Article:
And of course, there’s Richard Branson’s Virgin Galactic, which currently operates from Spaceport America in New Mexico. Like SpaceX and Blue Origin, Virgin Galactic is currently in the test flight phase of its mission, but the operator hopes to be able to welcome civilians on-board soon. Virgin's current spaceflight system consists of the aircraft WhiteKnightTwo (WK2) and the SS2-1. An additional SS2-2 rollout is expected later this year, and another one SS2-3 is under construction. By the end of 2023, Branson wants to have five operating space vehicles.



The space tourism race is undoubtedly in full gear and as bizarre as it might sound, is it time to ask where the attractions industry fits in in this puzzle?

Let’s start with the space hotel. Even just a few years ago, a concept such as this would sound like something straight out of a sci-fi series but somehow it’s something that is legitimately in the works right now.

For the traveller who REALLY wants to get away, the ring-shaped Voyager Class space station will be able to host up to 400 people and is slated to open as soon as 2027.

Now you might think such an experience will feature guests with limited resources able to stare back at the earth while they enjoy their space rations but you’d be wrong. According to the Orbital Assembly Corporation (OAC), the plans include luxury bedrooms, bars, restaurants and even a gym. The rotating space station is also designed to produce varying levels of artificial gravity by increasing or decreasing the rate of rotation.

Going beyond the space hotel, mankind has big plans when it comes to the Moon, with plans for humans to set foot there for the first time since 1972.

That’s just the start for the Moon though. If you watch any outer space drama (usually set in about the year 2100) the Moon and even Mars are not only occupied but are colonised by humanity. So if a space hotel is now in the realm of possibility, what about an outer-space art gallery on the surface of the Moon?



Believe it or not, a museum on the moon was pitched as an idea in 2017, with the Moon’s first colonisers set to be offered a dose of culture in the form of an art gallery.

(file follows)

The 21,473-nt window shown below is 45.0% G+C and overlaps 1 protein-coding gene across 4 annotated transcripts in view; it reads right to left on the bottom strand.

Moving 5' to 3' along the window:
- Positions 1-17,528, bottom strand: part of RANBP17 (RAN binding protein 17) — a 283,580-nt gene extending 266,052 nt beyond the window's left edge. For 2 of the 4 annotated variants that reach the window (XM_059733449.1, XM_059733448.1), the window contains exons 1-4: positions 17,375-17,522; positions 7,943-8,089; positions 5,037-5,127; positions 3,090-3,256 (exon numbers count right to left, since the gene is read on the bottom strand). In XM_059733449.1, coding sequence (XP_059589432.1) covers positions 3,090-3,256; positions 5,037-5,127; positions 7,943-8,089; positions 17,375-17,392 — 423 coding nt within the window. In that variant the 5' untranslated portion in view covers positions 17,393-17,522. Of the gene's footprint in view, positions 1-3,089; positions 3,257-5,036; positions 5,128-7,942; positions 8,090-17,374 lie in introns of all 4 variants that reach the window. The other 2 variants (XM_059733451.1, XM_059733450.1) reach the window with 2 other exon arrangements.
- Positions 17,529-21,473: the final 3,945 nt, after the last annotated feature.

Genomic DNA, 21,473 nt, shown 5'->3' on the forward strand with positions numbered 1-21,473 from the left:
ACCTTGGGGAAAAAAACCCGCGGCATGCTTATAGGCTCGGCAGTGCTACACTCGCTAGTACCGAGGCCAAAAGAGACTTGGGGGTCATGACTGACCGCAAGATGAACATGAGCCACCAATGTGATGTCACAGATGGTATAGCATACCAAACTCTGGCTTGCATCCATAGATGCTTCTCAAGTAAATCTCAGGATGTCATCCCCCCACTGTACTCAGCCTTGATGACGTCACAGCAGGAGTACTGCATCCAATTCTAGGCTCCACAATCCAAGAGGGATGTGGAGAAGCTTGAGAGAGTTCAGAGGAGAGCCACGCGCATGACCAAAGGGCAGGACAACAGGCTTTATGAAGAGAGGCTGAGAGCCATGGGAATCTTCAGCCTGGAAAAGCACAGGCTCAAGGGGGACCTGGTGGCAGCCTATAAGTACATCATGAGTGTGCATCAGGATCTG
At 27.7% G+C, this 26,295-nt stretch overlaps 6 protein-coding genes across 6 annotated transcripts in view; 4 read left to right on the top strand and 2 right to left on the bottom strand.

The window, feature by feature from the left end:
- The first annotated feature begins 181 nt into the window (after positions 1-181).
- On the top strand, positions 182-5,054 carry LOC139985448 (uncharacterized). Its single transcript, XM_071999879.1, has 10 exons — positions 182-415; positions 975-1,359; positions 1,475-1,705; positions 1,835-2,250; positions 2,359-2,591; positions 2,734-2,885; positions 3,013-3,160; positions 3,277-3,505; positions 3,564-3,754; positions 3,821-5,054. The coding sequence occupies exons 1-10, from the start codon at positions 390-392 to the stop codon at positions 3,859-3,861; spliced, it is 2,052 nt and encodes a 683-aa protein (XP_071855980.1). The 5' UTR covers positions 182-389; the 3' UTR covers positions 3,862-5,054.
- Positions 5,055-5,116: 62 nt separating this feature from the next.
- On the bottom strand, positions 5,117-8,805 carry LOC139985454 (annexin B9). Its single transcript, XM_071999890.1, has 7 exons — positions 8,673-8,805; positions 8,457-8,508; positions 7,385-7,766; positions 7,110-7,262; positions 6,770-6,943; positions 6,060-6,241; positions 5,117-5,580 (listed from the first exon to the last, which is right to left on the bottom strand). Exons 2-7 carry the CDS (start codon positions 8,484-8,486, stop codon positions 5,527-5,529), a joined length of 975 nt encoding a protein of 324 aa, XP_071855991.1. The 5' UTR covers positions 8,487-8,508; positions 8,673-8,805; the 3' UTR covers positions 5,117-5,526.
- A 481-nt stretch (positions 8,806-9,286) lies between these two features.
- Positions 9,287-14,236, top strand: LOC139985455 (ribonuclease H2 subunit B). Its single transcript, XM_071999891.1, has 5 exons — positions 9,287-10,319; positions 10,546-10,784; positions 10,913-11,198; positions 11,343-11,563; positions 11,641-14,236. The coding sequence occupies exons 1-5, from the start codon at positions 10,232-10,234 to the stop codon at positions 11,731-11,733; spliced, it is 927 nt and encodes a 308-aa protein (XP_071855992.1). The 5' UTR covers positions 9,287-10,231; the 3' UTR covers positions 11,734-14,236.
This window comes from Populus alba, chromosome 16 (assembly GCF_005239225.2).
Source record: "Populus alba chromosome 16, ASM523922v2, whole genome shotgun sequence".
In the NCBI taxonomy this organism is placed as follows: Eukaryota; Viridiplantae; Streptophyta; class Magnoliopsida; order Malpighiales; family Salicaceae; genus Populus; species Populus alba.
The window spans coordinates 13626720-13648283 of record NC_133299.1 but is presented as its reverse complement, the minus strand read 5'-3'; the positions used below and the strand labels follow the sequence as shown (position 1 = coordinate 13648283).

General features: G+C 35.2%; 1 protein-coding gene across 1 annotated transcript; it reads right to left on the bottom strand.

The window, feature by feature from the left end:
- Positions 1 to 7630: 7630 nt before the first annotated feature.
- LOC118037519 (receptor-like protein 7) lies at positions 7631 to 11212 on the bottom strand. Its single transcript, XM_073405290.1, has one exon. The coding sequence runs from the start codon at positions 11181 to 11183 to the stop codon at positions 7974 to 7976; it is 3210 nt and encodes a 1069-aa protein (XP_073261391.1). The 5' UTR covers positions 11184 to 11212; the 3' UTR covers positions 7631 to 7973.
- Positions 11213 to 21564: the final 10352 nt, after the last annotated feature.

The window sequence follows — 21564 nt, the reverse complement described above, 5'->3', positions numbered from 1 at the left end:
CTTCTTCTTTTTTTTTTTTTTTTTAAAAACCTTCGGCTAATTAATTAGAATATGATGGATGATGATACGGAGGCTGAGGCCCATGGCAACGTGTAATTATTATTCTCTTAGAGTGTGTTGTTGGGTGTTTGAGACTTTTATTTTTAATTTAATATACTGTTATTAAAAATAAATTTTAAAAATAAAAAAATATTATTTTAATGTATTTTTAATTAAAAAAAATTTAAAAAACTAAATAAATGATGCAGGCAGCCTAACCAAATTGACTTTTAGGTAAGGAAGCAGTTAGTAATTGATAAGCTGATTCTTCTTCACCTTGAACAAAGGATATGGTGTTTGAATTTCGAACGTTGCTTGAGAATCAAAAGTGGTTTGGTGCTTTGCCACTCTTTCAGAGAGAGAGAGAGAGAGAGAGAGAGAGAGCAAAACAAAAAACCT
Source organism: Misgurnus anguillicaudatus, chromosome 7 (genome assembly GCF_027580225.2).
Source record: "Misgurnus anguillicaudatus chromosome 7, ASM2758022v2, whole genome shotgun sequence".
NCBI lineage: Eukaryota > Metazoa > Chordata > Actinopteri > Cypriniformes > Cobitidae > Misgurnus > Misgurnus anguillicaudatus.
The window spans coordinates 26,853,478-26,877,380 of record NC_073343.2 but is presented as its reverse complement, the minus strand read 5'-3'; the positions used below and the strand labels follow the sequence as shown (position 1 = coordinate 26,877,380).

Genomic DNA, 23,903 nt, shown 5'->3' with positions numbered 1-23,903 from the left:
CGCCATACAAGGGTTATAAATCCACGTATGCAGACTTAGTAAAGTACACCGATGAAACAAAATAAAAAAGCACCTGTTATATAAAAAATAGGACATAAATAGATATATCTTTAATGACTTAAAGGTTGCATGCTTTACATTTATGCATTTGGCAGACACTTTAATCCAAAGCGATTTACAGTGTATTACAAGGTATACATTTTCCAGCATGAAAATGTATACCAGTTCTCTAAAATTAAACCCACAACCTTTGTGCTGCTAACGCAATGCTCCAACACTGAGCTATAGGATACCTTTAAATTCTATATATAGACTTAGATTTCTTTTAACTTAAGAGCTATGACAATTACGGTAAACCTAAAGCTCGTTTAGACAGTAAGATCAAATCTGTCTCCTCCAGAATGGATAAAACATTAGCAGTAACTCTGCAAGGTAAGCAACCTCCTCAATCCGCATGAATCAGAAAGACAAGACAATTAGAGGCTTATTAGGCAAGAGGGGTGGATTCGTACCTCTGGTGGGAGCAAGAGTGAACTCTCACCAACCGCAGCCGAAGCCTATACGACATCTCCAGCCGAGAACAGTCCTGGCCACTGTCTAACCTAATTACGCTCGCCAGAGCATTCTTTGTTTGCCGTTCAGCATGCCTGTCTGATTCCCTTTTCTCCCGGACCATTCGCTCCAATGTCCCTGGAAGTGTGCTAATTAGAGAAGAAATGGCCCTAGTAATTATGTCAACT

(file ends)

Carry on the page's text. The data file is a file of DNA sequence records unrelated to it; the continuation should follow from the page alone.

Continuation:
Proposed by artists Julio Orto and Joey Cannizzaro, the Museum of Contemporary Art on the Moon, or MoCAM as it would be known, would not only offer fantastic views of Earth some 384,400km away, but it would also feature works of art (not to mention its farming greenhouse, restaurant and gift shop).

The pair are committed to their plan, having purchased a 20-acre plot of land on the Moon, located in Area D 6 Quadrant Charlie – the extreme northwest corner of the recognised Lunar Chart. At the time, this sounded like a pipe dream, but now, could it be within the realms of possibility?



And if the space hotel, the art gallery on the Moon and the race to get tourists into space isn’t enough, what about the prospect of visiting mars for your summer holiday?

It was February 18 when NASA’s Perseverance Rover landed safely on the Red Planet, since sending back a number of stunning images of the surface of Mars. But it's the human element that’s long been talked about and there are even plans in place to accommodate them when they arrive.

The Mars Society has launched a cryptocurrency known as Marscoin, which it says will be a “new planetary settlement” as it would be “very unlikely that the first Martian settlers will start printing paper.”

The current issue with Mars is an average flight takes about seven months each way, which obviously isn’t ideal if you were planning a two-week stay. Going back to Elon Musk, the billionaire has plans to send humans to Mars and says he is highly confident that SpaceX will launch people in 2026, adding that the milestone could come as early as 2024 "if we get lucky."

I’m not saying we’re moving to Mars tomorrow. In fact, we’re probably decades away from anything resembling tourism there, but could we soon see a DisneyWorld, or maybe more appropriately a DisneyMoon, in outer space within our lifetimes? Well if that was the case we’d have to expand Planet Attractions to include all moons and passing comets. No way I’m missing out on a trip to the solar system’s first rollercoaster in space.